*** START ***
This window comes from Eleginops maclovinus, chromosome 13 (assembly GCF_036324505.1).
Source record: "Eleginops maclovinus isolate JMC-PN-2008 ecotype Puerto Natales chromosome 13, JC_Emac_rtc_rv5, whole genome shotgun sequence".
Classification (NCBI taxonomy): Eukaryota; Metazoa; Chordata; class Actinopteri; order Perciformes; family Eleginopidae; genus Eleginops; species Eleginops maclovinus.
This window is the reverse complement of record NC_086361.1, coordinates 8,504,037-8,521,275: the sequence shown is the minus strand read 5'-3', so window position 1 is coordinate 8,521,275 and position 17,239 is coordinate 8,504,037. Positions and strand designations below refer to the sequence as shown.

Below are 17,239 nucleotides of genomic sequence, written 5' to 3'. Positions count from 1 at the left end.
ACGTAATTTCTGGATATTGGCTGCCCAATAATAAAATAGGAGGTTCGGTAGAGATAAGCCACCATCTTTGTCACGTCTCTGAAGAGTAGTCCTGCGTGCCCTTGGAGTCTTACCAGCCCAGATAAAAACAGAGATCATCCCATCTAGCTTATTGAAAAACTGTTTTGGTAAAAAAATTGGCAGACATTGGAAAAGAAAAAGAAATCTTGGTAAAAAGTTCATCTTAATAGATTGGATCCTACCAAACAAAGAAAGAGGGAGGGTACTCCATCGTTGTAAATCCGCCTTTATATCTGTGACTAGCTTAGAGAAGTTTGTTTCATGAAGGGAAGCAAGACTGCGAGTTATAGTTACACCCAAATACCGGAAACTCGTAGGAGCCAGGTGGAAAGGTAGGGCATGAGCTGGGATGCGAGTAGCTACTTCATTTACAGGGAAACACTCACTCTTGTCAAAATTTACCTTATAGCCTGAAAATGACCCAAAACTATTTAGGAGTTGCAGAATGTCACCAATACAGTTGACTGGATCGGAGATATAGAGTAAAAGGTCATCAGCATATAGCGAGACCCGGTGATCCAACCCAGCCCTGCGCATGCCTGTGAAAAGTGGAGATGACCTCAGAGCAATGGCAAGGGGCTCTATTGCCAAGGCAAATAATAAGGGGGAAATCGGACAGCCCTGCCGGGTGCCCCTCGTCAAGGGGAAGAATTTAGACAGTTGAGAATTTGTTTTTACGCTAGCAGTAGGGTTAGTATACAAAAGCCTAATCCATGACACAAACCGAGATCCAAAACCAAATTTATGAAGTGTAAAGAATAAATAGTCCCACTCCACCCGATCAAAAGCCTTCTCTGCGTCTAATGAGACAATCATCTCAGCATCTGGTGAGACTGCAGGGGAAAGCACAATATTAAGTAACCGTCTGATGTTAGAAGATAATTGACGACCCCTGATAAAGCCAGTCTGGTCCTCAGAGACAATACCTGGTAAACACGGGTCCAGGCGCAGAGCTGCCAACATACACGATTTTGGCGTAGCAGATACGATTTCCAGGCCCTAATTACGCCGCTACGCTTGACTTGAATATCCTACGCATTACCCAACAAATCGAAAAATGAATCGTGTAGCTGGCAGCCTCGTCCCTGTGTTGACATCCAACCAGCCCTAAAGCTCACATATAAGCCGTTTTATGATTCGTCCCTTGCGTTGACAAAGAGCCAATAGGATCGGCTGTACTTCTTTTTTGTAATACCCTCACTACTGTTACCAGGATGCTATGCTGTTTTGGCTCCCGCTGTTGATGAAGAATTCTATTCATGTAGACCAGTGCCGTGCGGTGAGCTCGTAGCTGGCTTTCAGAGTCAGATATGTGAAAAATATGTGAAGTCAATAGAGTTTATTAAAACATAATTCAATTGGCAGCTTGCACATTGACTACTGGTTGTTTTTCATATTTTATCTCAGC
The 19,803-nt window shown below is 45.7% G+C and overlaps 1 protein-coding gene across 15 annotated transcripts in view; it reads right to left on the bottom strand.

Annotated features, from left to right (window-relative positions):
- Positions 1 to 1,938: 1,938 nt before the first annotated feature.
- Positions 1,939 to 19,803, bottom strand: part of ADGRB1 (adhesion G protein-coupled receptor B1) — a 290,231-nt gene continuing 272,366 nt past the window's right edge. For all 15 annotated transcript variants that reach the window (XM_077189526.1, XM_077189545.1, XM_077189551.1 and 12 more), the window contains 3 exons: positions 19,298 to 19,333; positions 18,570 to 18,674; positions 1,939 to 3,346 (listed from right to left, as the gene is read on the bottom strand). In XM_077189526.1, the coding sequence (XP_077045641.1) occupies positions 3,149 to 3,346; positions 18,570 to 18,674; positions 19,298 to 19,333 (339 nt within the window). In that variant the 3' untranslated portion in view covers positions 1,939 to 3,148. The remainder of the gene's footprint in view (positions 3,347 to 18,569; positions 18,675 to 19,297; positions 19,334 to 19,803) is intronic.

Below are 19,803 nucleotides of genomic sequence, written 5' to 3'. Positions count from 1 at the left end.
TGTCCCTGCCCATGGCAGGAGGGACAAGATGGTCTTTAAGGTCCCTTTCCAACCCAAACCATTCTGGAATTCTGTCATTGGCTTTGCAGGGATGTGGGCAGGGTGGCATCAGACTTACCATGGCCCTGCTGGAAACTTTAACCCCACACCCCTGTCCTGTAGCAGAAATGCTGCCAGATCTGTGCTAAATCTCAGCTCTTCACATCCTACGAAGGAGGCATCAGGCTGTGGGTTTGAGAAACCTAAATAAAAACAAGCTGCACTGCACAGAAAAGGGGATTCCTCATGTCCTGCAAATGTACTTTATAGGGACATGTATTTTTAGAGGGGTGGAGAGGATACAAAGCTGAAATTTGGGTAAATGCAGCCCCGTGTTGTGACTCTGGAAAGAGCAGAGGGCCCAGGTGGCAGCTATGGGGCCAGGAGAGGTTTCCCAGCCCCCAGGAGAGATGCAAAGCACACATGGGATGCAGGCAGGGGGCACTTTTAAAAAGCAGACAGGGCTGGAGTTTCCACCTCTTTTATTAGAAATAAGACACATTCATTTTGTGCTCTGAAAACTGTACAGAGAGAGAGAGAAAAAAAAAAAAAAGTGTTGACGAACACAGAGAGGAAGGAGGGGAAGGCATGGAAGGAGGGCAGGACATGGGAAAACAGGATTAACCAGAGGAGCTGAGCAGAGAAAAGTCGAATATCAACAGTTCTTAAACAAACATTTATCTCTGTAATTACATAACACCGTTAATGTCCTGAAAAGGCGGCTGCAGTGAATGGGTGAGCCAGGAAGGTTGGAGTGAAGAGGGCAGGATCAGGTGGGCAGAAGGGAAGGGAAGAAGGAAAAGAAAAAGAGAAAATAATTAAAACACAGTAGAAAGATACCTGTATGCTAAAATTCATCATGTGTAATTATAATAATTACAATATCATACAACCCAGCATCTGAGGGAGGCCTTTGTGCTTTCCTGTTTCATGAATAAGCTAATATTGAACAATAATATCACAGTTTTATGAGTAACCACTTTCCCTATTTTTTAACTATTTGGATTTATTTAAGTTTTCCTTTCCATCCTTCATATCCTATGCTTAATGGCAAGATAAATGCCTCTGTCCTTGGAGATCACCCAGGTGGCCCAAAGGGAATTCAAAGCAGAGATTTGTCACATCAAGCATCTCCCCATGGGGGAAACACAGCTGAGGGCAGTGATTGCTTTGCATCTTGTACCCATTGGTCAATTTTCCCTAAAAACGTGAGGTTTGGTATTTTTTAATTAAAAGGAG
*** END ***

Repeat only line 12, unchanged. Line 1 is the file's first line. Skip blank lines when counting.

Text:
TGTCCCTGCCCATGGCAGGAGGGACAAGATGGTCTTTAAGGTCCCTTTCCAACCCAAACCATTCTGGAATTCTGTCATTGGCTTTGCAGGGATGTGGGCAGGGTGGCATCAGACTTACCATGGCCCTGCTGGAAACTTTAACCCCACACCCCTGTCCTGTAGCAGAAATGCTGCCAGATCTGTGCTAAATCTCAGCTCTTCACATCCTACGAAGGAGGCATCAGGCTGTGGGTTTGAGAAACCTAAATAAAAACAAGCTGCACTGCACAGAAAAGGGGATTCCTCATGTCCTGCAAATGTACTTTATAGGGACATGTATTTTTAGAGGGGTGGAGAGGATACAAAGCTGAAATTTGGGTAAATGCAGCCCCGTGTTGTGACTCTGGAAAGAGCAGAGGGCCCAGGTGGCAGCTATGGGGCCAGGAGAGGTTTCCCAGCCCCCAGGAGAGATGCAAAGCACACATGGGATGCAGGCAGGGGGCACTTTTAAAAAGCAGACAGGGCTGGAGTTTCCACCTCTTTTATTAGAAATAAGACACATTCATTTTGTGCTCTGAAAACTGTACAGAGAGAGAGAGAAAAAAAAAAAAAAGTGTTGACGAACACAGAGAGGAAGGAGGGGAAGGCATGGAAGGAGGGCAGGACATGGGAAAACAGGATTAACCAGAGGAGCTGAGCAGAGAAAAGTCGAATATCAACAGTTCTTAAACAAACATTTATCTCTGTAATTACATAACACCGTTAATGTCCTGAAAAGGCGGCTGCAGTGAATGGGTGAGCCAGGAAGGTTGGAGTGAAGAGGGCAGGATCAGGTGGGCAGAAGGGAAGGGAAGAAGGAAAAGAAAAAGAGAAAATAATTAAAACACAGTAGAAAGATACCTGTATGCTAAAATTCATCATGTGTAATTATAATAATTACAATATCATACAACCCAGCATCTGAGGGAGGCCTTTGTGCTTTCCTGTTTCATGAATAAGCTAATATTGAACAATAATATCACAGTTTTATGAGTAACCACTTTCCCTATTTTTTAACTATTTGGATTTATTTAAGTTTTCCTTTCCATCCTTCATATCCTATGCTTAATGGCAAGATAAATGCCTCTGTCCTTGGAGATCACCCAGGTGGCCCAAAGGGAATTCAAAGCAGAGATTTGTCACATCAAGCATCTCCCCATGGGGGAAACACAGCTGAGGGCAGTGATTGCTTTGCATCTTGTACCCATTGGTCAATTTTCCCTAAAAACGTGAGGTTTGGTATTTTTTAATTAAAAGGAG